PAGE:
The U.S. Court of Federal Claims has directed Eastern Shipbuilding Group (ESG) and the U.S. government to make their final written arguments by next February over the shipbuilder’s protest of the Coast Guard’s $3.3 billion contract to Austal USA in June for the second stage of the offshore patrol cutter (OPC).

Once the government and contractor make their final cases on paper, the court will schedule an oral argument, Elaine Kaplan, the chief judge assigned to rule on ESG’s protest, said in an order issued on Oct. 26. ESG filed its protest with the court on Oct. 21 and this week the court released redacted version of the company’s filing.

The final motions are due on Feb. 10, 2023.

Florida-based Eastern Shipbuilding in July first protested its loss for the OPC Stage II award to the Government Accountability Office, but withdrew that protest in October after the Coast Guard declined to share its source selection rationale with the company. ESG instead decided to pursue the case in court.

Essentially, ESG is making a similar complaint to the federal court, that the Coast Guard in its trade-off analysis ignored the non-price factors, which were ranked higher in importance, and instead awarded the contract based on Austal’s lower bid, which was considered the least important aspect of the proposals.

“The Austal award cannot be reconciled with the RFP and stated USCG objectives,” ESG charges in its bid protest to the court. “ESG was higher rated and provided lower risk with strong, relevant past performance. Austal’s purported lower price is overwhelmed by the substantial risks associated with an award to Austal, a new entrant in the steel shipbuilding industry with a record of well publicized cost overruns and performance issues. The USCG’s flawed evaluation risks depriving the United States of a significant shipbuilding capability (ESG, judged superior and lower risk) in the United States’ Defense Industrial Base at a time of rising near-peer capabilities by hostile nations.”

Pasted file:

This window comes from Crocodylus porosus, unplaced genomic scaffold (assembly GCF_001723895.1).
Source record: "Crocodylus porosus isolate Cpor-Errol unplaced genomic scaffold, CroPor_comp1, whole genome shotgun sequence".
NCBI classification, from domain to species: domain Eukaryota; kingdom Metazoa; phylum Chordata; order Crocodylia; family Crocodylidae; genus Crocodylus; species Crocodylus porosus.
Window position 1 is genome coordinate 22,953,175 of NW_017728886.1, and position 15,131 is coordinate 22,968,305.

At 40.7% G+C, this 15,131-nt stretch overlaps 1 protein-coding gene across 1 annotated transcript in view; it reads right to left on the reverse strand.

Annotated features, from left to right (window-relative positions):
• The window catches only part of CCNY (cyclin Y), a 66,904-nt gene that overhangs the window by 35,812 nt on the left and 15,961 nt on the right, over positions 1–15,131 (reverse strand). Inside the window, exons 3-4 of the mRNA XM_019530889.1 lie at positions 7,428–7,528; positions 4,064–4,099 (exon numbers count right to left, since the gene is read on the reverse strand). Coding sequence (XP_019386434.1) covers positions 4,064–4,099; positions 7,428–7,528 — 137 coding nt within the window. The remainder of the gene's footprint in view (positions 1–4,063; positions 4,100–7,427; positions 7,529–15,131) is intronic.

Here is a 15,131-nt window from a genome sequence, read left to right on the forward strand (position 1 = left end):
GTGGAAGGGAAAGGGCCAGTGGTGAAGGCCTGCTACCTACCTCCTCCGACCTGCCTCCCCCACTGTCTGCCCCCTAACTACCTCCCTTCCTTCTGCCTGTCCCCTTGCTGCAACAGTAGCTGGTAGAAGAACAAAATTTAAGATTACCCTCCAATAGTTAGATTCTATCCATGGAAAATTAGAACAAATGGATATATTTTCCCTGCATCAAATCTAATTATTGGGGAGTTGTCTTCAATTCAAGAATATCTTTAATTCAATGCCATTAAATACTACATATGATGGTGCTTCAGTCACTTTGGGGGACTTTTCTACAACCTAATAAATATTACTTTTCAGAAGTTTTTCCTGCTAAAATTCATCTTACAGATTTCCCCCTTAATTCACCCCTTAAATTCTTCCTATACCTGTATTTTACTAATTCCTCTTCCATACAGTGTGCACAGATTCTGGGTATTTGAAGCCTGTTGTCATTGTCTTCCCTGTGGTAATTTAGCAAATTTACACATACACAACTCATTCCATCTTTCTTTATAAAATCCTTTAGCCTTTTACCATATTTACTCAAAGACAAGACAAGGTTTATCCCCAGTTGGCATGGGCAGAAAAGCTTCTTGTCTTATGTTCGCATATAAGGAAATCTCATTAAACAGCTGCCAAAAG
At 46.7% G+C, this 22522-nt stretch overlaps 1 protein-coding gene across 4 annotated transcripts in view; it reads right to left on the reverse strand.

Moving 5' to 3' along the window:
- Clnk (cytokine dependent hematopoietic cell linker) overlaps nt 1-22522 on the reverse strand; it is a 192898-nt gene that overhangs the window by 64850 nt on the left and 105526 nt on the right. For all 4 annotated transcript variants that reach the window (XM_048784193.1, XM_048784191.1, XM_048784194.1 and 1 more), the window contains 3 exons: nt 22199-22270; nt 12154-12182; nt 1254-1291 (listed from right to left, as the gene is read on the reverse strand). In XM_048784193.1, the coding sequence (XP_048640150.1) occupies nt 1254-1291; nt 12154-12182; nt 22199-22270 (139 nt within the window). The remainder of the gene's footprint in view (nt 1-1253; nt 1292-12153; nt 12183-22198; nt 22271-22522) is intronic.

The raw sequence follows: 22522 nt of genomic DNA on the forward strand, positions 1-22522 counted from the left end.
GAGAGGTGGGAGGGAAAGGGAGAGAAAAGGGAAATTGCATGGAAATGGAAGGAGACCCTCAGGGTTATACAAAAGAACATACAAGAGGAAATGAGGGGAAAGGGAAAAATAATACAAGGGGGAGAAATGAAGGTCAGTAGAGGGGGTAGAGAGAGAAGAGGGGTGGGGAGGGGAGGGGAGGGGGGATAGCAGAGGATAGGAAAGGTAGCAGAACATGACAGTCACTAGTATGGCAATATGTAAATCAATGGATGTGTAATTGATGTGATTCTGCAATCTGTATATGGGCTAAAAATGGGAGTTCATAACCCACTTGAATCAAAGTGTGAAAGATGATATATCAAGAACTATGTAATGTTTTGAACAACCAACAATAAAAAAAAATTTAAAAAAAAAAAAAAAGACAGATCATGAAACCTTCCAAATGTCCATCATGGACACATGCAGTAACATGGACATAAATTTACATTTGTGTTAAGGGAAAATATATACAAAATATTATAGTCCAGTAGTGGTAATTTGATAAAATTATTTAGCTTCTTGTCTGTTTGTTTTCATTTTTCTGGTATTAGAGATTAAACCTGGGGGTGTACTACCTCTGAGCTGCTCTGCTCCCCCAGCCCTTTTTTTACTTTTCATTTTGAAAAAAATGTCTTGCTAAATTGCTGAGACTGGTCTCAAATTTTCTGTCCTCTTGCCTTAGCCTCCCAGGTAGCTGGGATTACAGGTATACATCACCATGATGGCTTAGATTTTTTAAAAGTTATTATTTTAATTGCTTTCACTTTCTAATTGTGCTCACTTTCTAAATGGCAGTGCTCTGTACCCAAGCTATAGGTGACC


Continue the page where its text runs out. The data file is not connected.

Austal USA, which is based in Alabama and is part of Australia’s Austal, has a legacy in aluminum shipbuilding. The company builds the aluminum hulls for the Independence variant of the U.S. Navy’s Littoral Combat Ship and is also building the expeditionary fast transport vessel, which is constructed of aluminum, for the service.

The medium-endurance OPC is a steel ship. Austal USA in the fall of 2021 won a Navy contract for up to five Navajo-class towing, salvage and rescue (T-ATS) ships, and in June won a contract from the service to build the Auxiliary Floating Dry Dock Medium. The T-ATS and dry dock will be made of steel.

ESG is building the first four OPCs under the first stage of the contract. ESG had been expected to build 11 of the cutters but a hurricane in 2018 seriously damaged its facilities, forcing it to seek contract relief. That relief was granted by the Department of Homeland Security, which terminated the contract after four vessels and reopened the program to competition for ships five through 15.

The Coast Guard’s plan of record is for 25 OPCs. The service plans to recompete the program again beginning with the 16th ship.